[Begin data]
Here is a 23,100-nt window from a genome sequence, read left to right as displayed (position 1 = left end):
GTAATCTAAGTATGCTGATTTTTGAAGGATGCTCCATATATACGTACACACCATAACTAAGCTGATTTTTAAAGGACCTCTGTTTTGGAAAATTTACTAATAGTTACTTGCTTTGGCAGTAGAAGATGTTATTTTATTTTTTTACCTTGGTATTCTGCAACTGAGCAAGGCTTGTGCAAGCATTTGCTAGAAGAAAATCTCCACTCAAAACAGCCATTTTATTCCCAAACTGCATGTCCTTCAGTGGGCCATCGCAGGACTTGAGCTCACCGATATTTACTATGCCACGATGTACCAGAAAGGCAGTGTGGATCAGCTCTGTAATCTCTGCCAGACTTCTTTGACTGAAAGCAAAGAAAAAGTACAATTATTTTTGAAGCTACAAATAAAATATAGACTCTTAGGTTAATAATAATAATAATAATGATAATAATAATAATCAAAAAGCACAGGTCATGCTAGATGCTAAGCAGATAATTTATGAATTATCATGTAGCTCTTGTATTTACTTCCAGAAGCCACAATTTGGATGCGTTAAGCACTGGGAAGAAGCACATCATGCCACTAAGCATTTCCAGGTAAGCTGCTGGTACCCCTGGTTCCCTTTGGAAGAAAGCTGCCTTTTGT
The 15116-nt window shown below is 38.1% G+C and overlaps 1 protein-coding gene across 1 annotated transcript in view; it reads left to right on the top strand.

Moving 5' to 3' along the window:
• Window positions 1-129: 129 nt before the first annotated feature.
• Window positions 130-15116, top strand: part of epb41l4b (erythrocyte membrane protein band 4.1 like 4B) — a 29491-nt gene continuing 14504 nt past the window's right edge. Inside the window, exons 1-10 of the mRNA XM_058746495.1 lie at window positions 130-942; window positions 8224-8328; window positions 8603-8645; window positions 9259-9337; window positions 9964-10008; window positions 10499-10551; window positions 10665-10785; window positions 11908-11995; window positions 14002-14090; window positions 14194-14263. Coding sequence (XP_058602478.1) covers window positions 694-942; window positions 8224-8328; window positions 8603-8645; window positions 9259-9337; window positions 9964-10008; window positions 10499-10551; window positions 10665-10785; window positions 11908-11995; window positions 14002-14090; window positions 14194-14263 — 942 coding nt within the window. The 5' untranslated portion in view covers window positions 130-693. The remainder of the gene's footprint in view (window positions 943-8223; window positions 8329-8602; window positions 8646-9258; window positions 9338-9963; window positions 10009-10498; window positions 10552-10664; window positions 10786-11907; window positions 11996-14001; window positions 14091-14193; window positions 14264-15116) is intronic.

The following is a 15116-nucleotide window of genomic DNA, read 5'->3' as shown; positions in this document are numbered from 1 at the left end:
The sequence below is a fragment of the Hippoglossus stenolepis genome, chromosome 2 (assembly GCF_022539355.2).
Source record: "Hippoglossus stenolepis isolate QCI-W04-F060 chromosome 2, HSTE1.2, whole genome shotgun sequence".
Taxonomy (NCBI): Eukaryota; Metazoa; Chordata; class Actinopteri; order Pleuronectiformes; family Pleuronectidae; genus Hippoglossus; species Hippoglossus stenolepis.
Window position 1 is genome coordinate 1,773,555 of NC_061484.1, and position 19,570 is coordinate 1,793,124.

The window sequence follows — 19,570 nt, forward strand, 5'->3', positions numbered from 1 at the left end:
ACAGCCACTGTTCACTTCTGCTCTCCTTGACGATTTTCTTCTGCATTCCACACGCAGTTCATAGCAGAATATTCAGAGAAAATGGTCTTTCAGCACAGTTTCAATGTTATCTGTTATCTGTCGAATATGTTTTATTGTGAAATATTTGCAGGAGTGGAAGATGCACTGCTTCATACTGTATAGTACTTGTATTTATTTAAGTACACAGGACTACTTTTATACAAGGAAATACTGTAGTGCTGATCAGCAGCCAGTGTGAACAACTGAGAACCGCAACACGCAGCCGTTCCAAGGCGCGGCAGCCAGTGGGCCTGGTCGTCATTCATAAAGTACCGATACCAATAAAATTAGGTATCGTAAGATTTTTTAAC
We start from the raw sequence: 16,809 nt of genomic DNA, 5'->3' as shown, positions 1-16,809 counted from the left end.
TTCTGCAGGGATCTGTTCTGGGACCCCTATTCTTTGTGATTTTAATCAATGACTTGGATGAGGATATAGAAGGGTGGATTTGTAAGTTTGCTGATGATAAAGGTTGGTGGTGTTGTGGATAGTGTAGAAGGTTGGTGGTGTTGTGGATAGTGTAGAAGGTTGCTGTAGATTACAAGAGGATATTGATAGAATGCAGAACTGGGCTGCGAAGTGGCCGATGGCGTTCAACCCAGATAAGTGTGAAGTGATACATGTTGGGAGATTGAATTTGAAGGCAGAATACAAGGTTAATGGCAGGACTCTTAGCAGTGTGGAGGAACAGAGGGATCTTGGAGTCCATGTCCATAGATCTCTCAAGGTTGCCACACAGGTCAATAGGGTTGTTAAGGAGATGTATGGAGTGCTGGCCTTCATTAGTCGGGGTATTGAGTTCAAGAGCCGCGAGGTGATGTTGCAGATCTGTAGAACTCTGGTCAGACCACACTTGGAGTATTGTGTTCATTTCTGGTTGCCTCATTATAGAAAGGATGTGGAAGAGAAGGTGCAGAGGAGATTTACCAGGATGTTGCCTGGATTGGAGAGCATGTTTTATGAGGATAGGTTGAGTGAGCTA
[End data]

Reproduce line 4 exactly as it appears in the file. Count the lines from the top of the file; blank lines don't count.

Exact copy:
Moving 5' to 3' along the window: